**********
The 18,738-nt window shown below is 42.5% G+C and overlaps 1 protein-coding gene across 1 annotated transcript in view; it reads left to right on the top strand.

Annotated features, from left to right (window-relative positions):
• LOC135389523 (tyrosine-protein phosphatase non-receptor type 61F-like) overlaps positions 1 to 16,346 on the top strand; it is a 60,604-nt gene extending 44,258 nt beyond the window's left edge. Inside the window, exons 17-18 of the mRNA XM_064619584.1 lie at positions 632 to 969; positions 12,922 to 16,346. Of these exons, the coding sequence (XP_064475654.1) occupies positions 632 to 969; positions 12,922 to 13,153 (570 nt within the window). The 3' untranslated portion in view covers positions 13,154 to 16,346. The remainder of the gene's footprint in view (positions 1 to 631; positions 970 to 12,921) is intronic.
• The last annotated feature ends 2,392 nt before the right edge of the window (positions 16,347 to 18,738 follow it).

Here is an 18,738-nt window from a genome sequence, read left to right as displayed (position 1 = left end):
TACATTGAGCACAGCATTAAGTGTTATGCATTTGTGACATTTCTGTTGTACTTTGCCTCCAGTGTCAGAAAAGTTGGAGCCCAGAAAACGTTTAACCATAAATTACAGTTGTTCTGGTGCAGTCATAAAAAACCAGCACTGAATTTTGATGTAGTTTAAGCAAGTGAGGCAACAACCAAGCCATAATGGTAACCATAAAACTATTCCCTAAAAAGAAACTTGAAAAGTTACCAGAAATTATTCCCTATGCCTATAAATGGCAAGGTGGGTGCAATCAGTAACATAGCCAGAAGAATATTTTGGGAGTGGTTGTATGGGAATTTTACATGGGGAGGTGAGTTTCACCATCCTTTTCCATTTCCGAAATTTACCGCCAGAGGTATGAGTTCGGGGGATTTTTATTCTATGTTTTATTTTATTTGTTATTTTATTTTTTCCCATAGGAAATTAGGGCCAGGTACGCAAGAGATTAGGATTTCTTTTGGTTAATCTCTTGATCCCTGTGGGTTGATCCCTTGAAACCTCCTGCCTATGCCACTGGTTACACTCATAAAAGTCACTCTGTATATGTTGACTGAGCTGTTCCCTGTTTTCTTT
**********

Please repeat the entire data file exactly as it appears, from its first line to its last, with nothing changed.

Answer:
The 18,738-nt window shown below is 42.5% G+C and overlaps 1 protein-coding gene across 1 annotated transcript in view; it reads left to right on the top strand.

Annotated features, from left to right (window-relative positions):
• LOC135389523 (tyrosine-protein phosphatase non-receptor type 61F-like) overlaps positions 1 to 16,346 on the top strand; it is a 60,604-nt gene extending 44,258 nt beyond the window's left edge. Inside the window, exons 17-18 of the mRNA XM_064619584.1 lie at positions 632 to 969; positions 12,922 to 16,346. Of these exons, the coding sequence (XP_064475654.1) occupies positions 632 to 969; positions 12,922 to 13,153 (570 nt within the window). The 3' untranslated portion in view covers positions 13,154 to 16,346. The remainder of the gene's footprint in view (positions 1 to 631; positions 970 to 12,921) is intronic.
• The last annotated feature ends 2,392 nt before the right edge of the window (positions 16,347 to 18,738 follow it).

Here is an 18,738-nt window from a genome sequence, read left to right as displayed (position 1 = left end):
TACATTGAGCACAGCATTAAGTGTTATGCATTTGTGACATTTCTGTTGTACTTTGCCTCCAGTGTCAGAAAAGTTGGAGCCCAGAAAACGTTTAACCATAAATTACAGTTGTTCTGGTGCAGTCATAAAAAACCAGCACTGAATTTTGATGTAGTTTAAGCAAGTGAGGCAACAACCAAGCCATAATGGTAACCATAAAACTATTCCCTAAAAAGAAACTTGAAAAGTTACCAGAAATTATTCCCTATGCCTATAAATGGCAAGGTGGGTGCAATCAGTAACATAGCCAGAAGAATATTTTGGGAGTGGTTGTATGGGAATTTTACATGGGGAGGTGAGTTTCACCATCCTTTTCCATTTCCGAAATTTACCGCCAGAGGTATGAGTTCGGGGGATTTTTATTCTATGTTTTATTTTATTTGTTATTTTATTTTTTCCCATAGGAAATTAGGGCCAGGTACGCAAGAGATTAGGATTTCTTTTGGTTAATCTCTTGATCCCTGTGGGTTGATCCCTTGAAACCTCCTGCCTATGCCACTGGTTACACTCATAAAAGTCACTCTGTATATGTTGACTGAGCTGTTCCCTGTTTTCTTT